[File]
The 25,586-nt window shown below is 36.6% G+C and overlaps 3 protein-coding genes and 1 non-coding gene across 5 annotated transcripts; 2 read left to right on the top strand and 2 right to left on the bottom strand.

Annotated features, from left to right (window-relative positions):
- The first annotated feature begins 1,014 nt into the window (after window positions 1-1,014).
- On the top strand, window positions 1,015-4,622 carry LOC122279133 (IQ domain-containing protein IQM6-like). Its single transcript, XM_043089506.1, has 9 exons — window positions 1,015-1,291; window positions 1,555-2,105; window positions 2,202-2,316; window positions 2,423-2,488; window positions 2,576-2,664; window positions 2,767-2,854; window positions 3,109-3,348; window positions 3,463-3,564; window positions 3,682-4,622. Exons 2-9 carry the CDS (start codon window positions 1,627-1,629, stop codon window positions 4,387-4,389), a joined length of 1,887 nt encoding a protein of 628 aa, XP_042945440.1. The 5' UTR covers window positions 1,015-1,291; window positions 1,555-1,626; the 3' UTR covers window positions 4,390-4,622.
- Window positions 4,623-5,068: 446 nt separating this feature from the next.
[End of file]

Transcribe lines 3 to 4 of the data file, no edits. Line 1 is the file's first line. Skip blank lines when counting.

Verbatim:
- The first annotated feature begins 1,014 nt into the window (after window positions 1-1,014).
- On the top strand, window positions 1,015-4,622 carry LOC122279133 (IQ domain-containing protein IQM6-like). Its single transcript, XM_043089506.1, has 9 exons — window positions 1,015-1,291; window positions 1,555-2,105; window positions 2,202-2,316; window positions 2,423-2,488; window positions 2,576-2,664; window positions 2,767-2,854; window positions 3,109-3,348; window positions 3,463-3,564; window positions 3,682-4,622. Exons 2-9 carry the CDS (start codon window positions 1,627-1,629, stop codon window positions 4,387-4,389), a joined length of 1,887 nt encoding a protein of 628 aa, XP_042945440.1. The 5' UTR covers window positions 1,015-1,291; window positions 1,555-1,626; the 3' UTR covers window positions 4,390-4,622.